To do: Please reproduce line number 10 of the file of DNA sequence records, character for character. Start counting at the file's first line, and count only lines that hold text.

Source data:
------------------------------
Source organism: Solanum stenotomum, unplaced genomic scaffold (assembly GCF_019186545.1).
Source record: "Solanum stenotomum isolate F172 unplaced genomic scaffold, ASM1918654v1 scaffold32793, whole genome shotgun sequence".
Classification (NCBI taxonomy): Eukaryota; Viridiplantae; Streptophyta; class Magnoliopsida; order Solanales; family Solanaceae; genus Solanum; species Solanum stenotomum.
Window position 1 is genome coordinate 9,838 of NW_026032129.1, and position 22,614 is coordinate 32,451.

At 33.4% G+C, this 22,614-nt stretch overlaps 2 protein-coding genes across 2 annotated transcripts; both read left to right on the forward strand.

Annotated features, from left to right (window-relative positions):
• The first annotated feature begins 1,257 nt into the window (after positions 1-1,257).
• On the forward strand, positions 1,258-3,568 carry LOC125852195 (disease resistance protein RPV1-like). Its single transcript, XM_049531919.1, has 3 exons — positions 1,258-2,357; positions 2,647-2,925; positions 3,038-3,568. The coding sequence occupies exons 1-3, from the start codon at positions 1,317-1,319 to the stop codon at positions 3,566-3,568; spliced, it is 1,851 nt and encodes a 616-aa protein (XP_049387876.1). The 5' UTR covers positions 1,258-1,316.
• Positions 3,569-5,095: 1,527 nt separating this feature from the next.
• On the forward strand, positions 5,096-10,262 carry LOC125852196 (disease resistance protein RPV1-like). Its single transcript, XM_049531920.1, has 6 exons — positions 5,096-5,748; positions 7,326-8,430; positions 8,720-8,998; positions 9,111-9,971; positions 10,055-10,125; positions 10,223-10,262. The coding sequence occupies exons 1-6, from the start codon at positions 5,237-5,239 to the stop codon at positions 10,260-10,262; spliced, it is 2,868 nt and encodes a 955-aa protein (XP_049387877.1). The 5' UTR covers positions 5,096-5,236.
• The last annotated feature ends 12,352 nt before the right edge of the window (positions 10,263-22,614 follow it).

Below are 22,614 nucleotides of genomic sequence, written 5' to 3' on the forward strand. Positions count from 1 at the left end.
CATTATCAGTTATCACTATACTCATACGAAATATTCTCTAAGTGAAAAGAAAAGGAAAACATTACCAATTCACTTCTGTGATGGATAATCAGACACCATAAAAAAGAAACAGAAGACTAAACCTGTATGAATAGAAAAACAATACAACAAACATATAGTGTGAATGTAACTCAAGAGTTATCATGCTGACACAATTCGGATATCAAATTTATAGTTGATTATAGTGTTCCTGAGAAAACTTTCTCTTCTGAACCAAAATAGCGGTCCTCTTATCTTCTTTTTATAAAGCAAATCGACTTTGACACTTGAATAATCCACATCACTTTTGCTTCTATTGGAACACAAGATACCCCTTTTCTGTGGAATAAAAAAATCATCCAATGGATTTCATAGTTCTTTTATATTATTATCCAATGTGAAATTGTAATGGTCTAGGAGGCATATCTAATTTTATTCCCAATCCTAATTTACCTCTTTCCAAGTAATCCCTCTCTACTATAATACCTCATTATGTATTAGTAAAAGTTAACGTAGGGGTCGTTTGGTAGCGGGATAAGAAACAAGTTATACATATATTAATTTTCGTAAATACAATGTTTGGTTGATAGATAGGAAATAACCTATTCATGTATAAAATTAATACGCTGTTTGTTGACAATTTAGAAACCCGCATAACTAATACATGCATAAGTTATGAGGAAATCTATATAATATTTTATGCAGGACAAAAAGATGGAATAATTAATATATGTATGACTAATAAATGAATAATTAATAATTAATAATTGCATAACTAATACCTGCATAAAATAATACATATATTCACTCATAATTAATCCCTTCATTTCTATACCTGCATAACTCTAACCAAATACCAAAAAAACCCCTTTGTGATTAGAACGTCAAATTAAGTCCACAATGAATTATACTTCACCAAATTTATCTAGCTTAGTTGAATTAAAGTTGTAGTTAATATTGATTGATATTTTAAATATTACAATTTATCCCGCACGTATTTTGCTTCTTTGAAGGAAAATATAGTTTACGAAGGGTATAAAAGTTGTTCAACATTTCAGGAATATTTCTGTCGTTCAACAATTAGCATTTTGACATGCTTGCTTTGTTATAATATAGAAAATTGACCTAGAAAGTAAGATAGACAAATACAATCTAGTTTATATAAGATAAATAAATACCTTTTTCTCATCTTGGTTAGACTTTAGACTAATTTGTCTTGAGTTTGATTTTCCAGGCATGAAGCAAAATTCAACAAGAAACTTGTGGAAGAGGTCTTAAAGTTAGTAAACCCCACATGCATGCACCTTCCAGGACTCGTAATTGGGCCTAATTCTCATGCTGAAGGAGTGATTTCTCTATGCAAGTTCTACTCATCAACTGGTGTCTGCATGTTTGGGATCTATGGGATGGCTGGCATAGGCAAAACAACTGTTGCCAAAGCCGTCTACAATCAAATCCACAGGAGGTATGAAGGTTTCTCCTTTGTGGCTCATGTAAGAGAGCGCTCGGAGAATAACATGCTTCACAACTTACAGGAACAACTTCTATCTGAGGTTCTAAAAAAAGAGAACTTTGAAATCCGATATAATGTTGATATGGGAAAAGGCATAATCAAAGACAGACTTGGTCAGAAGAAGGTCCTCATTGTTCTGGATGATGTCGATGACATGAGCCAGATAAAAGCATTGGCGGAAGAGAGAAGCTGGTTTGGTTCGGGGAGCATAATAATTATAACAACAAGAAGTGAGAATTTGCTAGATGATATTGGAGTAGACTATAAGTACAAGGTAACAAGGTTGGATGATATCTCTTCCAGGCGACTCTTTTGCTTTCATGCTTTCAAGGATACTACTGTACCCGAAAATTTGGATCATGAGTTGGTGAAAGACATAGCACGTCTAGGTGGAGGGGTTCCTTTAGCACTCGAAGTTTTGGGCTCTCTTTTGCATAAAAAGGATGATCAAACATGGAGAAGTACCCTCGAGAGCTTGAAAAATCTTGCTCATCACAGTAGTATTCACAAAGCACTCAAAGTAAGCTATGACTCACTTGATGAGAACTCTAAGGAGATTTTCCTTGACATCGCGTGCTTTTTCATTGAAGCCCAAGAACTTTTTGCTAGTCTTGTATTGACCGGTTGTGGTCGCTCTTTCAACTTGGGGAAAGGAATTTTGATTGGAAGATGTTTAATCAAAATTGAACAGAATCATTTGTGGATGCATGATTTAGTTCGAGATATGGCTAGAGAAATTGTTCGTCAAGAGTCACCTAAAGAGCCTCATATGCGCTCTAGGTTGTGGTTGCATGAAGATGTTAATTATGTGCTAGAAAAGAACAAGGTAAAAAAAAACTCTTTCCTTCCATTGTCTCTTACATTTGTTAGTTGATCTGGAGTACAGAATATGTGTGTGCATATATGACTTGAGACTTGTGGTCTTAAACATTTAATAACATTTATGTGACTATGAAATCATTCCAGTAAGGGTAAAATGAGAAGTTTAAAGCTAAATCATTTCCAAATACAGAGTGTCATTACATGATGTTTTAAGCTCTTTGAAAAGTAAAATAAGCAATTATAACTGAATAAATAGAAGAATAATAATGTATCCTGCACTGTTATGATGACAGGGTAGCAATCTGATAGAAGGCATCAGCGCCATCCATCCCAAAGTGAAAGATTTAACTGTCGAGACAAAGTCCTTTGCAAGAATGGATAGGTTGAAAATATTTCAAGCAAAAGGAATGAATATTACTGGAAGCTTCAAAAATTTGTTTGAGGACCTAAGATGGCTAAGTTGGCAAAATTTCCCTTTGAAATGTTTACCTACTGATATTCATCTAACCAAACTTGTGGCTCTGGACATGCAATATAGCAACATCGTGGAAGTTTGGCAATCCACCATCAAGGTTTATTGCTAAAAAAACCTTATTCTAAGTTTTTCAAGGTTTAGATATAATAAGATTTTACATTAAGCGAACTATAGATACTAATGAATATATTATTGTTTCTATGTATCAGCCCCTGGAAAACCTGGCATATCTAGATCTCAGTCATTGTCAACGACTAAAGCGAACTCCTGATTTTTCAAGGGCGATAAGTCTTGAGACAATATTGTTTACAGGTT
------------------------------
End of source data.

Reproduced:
• On the forward strand, positions 5,096-10,262 carry LOC125852196 (disease resistance protein RPV1-like). Its single transcript, XM_049531920.1, has 6 exons — positions 5,096-5,748; positions 7,326-8,430; positions 8,720-8,998; positions 9,111-9,971; positions 10,055-10,125; positions 10,223-10,262. The coding sequence occupies exons 1-6, from the start codon at positions 5,237-5,239 to the stop codon at positions 10,260-10,262; spliced, it is 2,868 nt and encodes a 955-aa protein (XP_049387877.1). The 5' UTR covers positions 5,096-5,236.